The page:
How much water have we saved?
Today, the State Water Resources Control Board expressed the concern that “some water suppliers are abandoning their focus on conservation as California heads into a possible sixth drought year.” Statewide water conservation fell to 18% in August, significantly below the 27% in August 2015. It made us wonder: How much water have we saved in this area?
Water conservation goals
The State imposed conservation goals on water suppliers last year. The goals ranged from 4% to 36%. West Hollywood doesn’t have its own water department. It’s served instead by the City of Los Angeles and the City of Beverly Hills. Their conservation goals were 14% (revised down from 16%) and 32%, respectively.
Those mandatory goals were recently replaced by a looser system based on a “stress test.” The stress test essentially asked the question, “Will you have enough water to meet demand if the next three years are dry?” Of the 400+ suppliers, five out of six answered yes, including the suppliers in this area. The State released them from mandatory goals.
Water conservation in the last year
So how much water did we actually save in the last year? The chart below shows the percentages for West Hollywood’s two water suppliers — Los Angeles and Beverly Hills — and other nearby cities.
Burbank topped the local list at 26%. Beverly Hills and Santa Monica both saved 20%. Culver City saved 17% and Los Angeles 16%.
Many water suppliers in the state achieved higher savings than the suppliers in this area. That may be because they had to. The State imposed bigger cuts on suppliers whose customers were using larger amounts of water per person.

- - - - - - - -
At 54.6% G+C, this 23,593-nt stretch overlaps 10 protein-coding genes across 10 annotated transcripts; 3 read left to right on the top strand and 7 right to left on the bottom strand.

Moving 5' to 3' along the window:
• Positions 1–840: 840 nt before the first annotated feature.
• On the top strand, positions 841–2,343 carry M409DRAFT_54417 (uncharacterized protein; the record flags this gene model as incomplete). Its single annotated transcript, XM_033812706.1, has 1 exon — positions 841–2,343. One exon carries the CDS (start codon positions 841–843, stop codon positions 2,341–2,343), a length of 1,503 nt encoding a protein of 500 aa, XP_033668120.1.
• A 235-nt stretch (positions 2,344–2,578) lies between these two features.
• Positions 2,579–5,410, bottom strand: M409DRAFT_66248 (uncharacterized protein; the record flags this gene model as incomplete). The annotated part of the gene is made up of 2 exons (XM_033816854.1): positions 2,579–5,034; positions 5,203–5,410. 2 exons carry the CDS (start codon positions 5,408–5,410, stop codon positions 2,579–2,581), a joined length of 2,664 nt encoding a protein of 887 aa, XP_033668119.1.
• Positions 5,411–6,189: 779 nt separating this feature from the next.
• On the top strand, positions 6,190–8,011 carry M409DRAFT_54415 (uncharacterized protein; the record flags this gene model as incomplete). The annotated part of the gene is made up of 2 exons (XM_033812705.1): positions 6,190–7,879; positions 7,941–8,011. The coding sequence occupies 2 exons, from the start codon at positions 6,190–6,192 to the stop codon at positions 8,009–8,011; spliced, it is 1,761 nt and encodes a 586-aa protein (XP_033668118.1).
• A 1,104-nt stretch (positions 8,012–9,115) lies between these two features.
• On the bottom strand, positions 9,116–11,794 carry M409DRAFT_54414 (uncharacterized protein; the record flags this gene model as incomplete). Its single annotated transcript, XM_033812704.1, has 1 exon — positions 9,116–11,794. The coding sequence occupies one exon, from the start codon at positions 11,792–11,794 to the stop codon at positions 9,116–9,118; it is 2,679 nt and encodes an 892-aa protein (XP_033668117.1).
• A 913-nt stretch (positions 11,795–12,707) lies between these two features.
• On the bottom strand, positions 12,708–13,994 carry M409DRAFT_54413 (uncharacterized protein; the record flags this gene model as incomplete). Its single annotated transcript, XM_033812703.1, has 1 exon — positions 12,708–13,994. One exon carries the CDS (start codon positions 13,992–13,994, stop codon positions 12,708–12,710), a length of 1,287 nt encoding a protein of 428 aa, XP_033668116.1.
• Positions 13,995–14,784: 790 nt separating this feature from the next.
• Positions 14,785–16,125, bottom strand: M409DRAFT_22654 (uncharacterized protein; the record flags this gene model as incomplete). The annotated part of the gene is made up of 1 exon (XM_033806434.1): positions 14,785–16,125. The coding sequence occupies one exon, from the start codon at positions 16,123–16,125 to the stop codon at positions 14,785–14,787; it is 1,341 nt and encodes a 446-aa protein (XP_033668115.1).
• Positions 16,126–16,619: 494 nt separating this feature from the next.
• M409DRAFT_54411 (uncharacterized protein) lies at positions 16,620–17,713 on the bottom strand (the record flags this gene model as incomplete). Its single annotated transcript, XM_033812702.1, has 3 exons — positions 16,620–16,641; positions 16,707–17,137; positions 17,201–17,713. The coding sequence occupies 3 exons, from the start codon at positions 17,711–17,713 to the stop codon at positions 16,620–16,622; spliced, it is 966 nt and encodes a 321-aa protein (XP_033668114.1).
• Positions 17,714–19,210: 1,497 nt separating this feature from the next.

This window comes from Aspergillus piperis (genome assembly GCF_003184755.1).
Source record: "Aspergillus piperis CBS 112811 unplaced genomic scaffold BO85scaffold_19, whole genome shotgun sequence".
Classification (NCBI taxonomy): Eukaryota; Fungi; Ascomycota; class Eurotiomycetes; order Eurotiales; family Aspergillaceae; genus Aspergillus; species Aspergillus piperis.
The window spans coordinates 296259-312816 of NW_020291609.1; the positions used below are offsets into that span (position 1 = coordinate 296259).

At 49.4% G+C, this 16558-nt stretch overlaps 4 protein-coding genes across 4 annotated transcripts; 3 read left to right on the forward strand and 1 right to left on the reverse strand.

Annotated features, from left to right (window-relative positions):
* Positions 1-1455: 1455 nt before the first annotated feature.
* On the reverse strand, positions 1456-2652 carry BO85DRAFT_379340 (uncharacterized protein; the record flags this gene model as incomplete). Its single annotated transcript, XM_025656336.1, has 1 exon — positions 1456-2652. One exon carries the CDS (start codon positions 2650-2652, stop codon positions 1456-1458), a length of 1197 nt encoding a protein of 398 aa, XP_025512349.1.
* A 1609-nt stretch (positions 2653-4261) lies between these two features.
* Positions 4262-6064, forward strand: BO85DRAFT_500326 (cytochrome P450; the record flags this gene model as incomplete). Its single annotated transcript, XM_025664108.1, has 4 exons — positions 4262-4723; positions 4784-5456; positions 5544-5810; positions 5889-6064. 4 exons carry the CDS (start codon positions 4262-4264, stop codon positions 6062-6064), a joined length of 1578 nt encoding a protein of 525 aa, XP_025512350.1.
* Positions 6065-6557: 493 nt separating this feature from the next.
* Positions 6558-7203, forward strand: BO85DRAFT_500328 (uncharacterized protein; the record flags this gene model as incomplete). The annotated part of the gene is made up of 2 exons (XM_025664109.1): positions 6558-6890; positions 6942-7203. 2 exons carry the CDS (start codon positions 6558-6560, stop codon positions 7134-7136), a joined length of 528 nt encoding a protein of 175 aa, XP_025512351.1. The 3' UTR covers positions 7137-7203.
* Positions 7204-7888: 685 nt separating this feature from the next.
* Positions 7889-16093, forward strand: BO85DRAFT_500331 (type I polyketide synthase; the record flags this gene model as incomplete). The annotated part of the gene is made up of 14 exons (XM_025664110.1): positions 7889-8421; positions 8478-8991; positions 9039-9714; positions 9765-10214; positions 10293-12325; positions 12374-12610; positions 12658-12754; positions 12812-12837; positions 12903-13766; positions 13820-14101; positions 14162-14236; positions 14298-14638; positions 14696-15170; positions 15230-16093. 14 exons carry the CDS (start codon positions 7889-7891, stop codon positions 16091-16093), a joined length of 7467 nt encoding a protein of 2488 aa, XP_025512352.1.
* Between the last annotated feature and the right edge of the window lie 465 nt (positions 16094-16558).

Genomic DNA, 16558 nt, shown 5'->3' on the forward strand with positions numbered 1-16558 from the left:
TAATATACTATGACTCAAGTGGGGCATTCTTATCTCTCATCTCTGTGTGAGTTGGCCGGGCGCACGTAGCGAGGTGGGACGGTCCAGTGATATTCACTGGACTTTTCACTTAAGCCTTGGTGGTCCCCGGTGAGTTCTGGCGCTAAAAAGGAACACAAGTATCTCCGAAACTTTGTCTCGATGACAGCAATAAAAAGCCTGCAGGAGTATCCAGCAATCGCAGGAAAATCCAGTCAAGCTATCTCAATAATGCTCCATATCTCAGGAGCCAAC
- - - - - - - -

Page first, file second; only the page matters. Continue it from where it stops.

Los Angeles, Culver City, Beverly Hills, and Santa Monica were in the bottom quarter of suppliers based on percentage savings. Burbank’s conservation was a bit above median (50th percentile).
Water conservation compared to goals
Burbank and Glendale both saved significantly more water in the last year than required by the State. Los Angeles and Culver City also exceeded their goals. Santa Monica met theirs. Beverly Hills, on the other hand, fell 12 percentage points short. They saved 20% but were expected to save 32%.
Most of the water suppliers in this area were in the middle of the pack statewide when their savings are compared to their goals. The exception is Beverly Hills, which had one of the higher goals and one of the bigger shortfalls versus the goal.
Water conservation in recent months
The cities in the area conserved 16% to 26% in the year ending May 2016. But the savings have since dropped by one to three percentage points in each city, based on the State’s latest compliance data. For example, Culver City’s 17% savings declined to 14% for June through August. Beverly Hills was the exception: conservation was steady at 20%.
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